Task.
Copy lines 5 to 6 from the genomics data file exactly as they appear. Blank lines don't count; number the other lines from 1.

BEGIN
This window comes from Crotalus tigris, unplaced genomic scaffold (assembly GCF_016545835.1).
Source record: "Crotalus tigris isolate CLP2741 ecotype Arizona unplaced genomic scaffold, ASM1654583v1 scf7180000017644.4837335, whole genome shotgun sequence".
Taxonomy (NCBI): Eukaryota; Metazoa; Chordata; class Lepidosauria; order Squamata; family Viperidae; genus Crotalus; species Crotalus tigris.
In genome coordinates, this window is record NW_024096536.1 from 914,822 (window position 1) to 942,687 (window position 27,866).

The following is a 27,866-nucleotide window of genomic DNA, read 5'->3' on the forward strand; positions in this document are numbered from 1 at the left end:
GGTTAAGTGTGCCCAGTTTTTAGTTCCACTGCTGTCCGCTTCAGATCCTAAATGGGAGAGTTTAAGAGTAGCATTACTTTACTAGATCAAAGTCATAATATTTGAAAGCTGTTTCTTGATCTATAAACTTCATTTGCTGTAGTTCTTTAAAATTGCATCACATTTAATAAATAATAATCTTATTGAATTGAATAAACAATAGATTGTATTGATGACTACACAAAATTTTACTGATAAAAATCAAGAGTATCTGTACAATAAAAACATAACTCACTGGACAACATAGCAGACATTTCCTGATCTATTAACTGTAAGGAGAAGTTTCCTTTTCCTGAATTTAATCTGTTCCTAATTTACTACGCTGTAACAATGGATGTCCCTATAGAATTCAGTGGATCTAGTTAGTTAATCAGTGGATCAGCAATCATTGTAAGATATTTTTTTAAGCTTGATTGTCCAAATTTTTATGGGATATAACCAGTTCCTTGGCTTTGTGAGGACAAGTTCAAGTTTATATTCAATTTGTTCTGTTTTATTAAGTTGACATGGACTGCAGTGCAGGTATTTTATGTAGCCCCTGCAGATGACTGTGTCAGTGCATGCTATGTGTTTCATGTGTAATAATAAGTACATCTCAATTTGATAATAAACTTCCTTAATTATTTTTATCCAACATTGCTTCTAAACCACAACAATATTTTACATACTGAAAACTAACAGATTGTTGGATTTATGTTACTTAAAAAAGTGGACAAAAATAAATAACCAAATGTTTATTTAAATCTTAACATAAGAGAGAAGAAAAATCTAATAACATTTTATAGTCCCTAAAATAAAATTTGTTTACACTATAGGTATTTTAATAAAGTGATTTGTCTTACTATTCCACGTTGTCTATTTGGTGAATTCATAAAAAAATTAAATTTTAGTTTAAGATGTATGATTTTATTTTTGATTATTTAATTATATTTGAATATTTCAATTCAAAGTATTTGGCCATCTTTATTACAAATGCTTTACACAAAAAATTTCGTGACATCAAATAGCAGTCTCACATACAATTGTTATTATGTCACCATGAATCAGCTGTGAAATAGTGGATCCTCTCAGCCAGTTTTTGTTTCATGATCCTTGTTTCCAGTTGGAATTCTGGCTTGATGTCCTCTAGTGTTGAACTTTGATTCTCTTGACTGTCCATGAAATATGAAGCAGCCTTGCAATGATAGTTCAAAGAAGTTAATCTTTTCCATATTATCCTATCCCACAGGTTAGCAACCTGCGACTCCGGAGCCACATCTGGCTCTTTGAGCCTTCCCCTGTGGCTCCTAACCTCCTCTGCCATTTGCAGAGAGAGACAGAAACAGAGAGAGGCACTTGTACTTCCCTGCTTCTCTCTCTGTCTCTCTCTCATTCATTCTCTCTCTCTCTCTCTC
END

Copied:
The following is a 27,866-nucleotide window of genomic DNA, read 5'->3' on the forward strand; positions in this document are numbered from 1 at the left end:
GGTTAAGTGTGCCCAGTTTTTAGTTCCACTGCTGTCCGCTTCAGATCCTAAATGGGAGAGTTTAAGAGTAGCATTACTTTACTAGATCAAAGTCATAATATTTGAAAGCTGTTTCTTGATCTATAAACTTCATTTGCTGTAGTTCTTTAAAATTGCATCACATTTAATAAATAATAATCTTATTGAATTGAATAAACAATAGATTGTATTGATGACTACACAAAATTTTACTGATAAAAATCAAGAGTATCTGTACAATAAAAACATAACTCACTGGACAACATAGCAGACATTTCCTGATCTATTAACTGTAAGGAGAAGTTTCCTTTTCCTGAATTTAATCTGTTCCTAATTTACTACGCTGTAACAATGGATGTCCCTATAGAATTCAGTGGATCTAGTTAGTTAATCAGTGGATCAGCAATCATTGTAAGATATTTTTTTAAGCTTGATTGTCCAAATTTTTATGGGATATAACCAGTTCCTTGGCTTTGTGAGGACAAGTTCAAGTTTATATTCAATTTGTTCTGTTTTATTAAGTTGACATGGACTGCAGTGCAGGTATTTTATGTAGCCCCTGCAGATGACTGTGTCAGTGCATGCTATGTGTTTCATGTGTAATAATAAGTACATCTCAATTTGATAATAAACTTCCTTAATTATTTTTATCCAACATTGCTTCTAAACCACAACAATATTTTACATACTGAAAACTAACAGATTGTTGGATTTATGTTACTTAAAAAAGTGGACAAAAATAAATAACCAAATGTTTATTTAAATCTTAACATAAGAGAGAAGAAAAATCTAATAACATTTTATAGTCCCTAAAATAAAATTTGTTTACACTATAGGTATTTTAATAAAGTGATTTGTCTTACTATTCCACGTTGTCTATTTGGTGAATTCATAAAAAAATTAAATTTTAGTTTAAGATGTATGATTTTATTTTTGATTATTTAATTATATTTGAATATTTCAATTCAAAGTATTTGGCCATCTTTATTACAAATGCTTTACACAAAAAATTTCGTGACATCAAATAGCAGTCTCACATACAATTGTTATTATGTCACCATGAATCAGCTGTGAAATAGTGGATCCTCTCAGCCAGTTTTTGTTTCATGATCCTTGTTTCCAGTTGGAATTCTGGCTTGATGTCCTCTAGTGTTGAACTTTGATTCTCTTGACTGTCCATGAAATATGAAGCAGCCTTGCAATGATAGTTCAAAGAAGTTAATCTTTTCCATATTATCCTATCCCACAGGTTAGCAACCTGCGACTCCGGAGCCACATCTGGCTCTTTGAGCCTTCCCCTGTGGCTCCTAACCTCCTCTGCCATTTGCAGAGAGAGACAGAAACAGAGAGAGGCACTTGTACTTCCCTGCTTCTCTCTCTGTCTCTCTCTCATTCATTCTCTCTCTCTCTCTCTC